A Lib Dem motion to introduce a low emission zone to help improve the air quality of Bristol’s most highly polluted streets has been agreed with cross-party support.
Councillors from all parties met to debate the Lib Dem proposal at Full Council at the Gloucestershire County Cricket Club last night. If introduced, the scheme would see a charge levied on vehicles producing high levels of emissions entering the city centre area.
Bristol City Council is required by law to monitor and assess air quality against national and European air quality limit values. Road traffic contributes to poor air quality by emitting two key pollutants (Nitrogen dioxide gas (NO2) and fine dust particles (PM)) amongst others, which are damaging to human health and the environment. But despite having been the European Green Capital of Europe in 2015, the government estimates that air pollution is killing nearly 200 people a year in Bristol.
There are over 200 low emission zones throughout Europe and they have proven to be successful in improving air quality. In Berlin for example there was a 58% reduction of diesel particles and 20% reduction in levels of nitrogen dioxide after the scheme’s introduction.
Last year the government announced local authorities in Birmingham, Leeds, Southampton, Derby and Nottingham would be required to impose charges for some polluting diesel vehicles by 2020 at the latest. The cities will join London, which has already announced an ultra-low-emissions zone in the centre of the city.
The motion passed after it was voted through with an amendment, which added a requirement to introduce a pilot Low Emission Zone 'as soon as possible'.
“This is our city, our community, our Bristol, but the air pollution here is an, invisible, silent killer. The quality of the air we breathe is something that affects us in our day-to-day lives and something that will affect the lives of our children and generations to come. If Bristol aspires to be a modern, vibrant city, with a high-quality local environment, cleaner air and cleaner transport, then the air quality simply has to be improved and we have to do something now.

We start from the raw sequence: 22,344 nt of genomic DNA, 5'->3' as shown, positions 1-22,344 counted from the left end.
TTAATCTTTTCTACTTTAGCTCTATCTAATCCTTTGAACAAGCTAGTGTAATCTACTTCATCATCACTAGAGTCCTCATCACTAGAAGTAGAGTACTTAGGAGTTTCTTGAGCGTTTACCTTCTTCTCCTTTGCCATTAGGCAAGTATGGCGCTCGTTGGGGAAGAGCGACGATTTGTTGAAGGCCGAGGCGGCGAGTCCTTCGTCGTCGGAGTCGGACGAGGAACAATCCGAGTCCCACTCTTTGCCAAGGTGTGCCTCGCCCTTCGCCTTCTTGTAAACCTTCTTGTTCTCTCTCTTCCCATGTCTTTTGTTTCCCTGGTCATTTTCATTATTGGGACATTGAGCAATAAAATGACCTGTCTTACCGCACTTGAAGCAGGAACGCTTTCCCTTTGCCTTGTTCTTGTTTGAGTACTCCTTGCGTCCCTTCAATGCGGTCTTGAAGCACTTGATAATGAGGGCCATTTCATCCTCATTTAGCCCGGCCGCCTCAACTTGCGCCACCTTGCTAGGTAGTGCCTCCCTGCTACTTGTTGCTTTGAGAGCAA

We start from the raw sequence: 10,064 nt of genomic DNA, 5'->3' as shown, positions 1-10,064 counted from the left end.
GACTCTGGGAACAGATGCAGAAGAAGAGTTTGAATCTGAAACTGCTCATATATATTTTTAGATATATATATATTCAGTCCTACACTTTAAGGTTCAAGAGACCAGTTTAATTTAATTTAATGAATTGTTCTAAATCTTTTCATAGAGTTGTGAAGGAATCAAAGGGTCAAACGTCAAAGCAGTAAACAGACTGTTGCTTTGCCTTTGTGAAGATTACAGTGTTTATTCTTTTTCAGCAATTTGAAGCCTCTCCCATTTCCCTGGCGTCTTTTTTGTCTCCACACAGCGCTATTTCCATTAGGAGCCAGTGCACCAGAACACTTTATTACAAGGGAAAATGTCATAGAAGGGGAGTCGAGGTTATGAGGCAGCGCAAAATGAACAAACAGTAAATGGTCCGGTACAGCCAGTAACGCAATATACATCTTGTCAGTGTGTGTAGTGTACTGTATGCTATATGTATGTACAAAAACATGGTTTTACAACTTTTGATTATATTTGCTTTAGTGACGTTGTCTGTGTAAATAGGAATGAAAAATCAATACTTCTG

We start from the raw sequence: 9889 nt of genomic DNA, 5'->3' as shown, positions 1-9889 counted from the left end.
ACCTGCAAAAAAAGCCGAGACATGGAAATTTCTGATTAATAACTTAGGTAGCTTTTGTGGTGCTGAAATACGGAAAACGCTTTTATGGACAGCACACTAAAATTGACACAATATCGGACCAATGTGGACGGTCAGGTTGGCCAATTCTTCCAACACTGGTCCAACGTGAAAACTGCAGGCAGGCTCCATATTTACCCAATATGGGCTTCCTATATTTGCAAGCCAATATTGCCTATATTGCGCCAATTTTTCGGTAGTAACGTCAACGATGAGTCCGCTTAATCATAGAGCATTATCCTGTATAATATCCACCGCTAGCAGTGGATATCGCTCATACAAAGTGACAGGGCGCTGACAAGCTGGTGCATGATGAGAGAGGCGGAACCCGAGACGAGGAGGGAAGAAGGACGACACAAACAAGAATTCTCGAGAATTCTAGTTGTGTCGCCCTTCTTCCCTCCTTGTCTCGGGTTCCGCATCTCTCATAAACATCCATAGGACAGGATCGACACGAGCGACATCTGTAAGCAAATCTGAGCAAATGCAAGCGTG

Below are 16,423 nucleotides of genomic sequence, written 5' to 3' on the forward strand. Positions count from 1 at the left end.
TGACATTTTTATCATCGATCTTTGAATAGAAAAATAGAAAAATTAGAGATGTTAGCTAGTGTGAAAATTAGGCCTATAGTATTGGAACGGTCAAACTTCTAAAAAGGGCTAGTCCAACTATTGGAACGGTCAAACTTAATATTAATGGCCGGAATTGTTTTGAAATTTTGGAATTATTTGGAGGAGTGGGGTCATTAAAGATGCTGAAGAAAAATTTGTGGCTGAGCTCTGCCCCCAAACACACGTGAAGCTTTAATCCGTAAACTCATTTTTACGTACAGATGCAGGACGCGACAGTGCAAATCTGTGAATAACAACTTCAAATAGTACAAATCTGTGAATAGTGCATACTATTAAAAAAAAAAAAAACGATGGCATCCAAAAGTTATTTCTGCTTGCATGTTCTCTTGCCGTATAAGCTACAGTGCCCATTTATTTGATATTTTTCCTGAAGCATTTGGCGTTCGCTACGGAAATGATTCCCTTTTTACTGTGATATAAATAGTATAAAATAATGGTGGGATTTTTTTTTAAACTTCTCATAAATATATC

“All the evidence is there that a low emission zone can work and help us achieve this aim. It is a sensible and practical solution, which will benefit the health of our residents and contribute to a cleaner, healthier environment as a whole. If elected I want to work with all people to make the area we live in more sustainable and I will introduce a low emission zone in the city centre to help make this a reality.”
Cllr Mark Wright has campaigned for the introduction of a low emission zone for the last three years. He added:
“Cabot ward suffers the brunt of Bristol's air pollution due to it being the city centre. This is an ongoing scandal that must stop.
“Introducing a low emission zone would be a cost effective way of improving air quality citywide. There has been a lot of talk by the mayor over the feasibility of introducing one. I hope he will now listen and finally take some action in improving our city’s poor air quality before the elections in May”.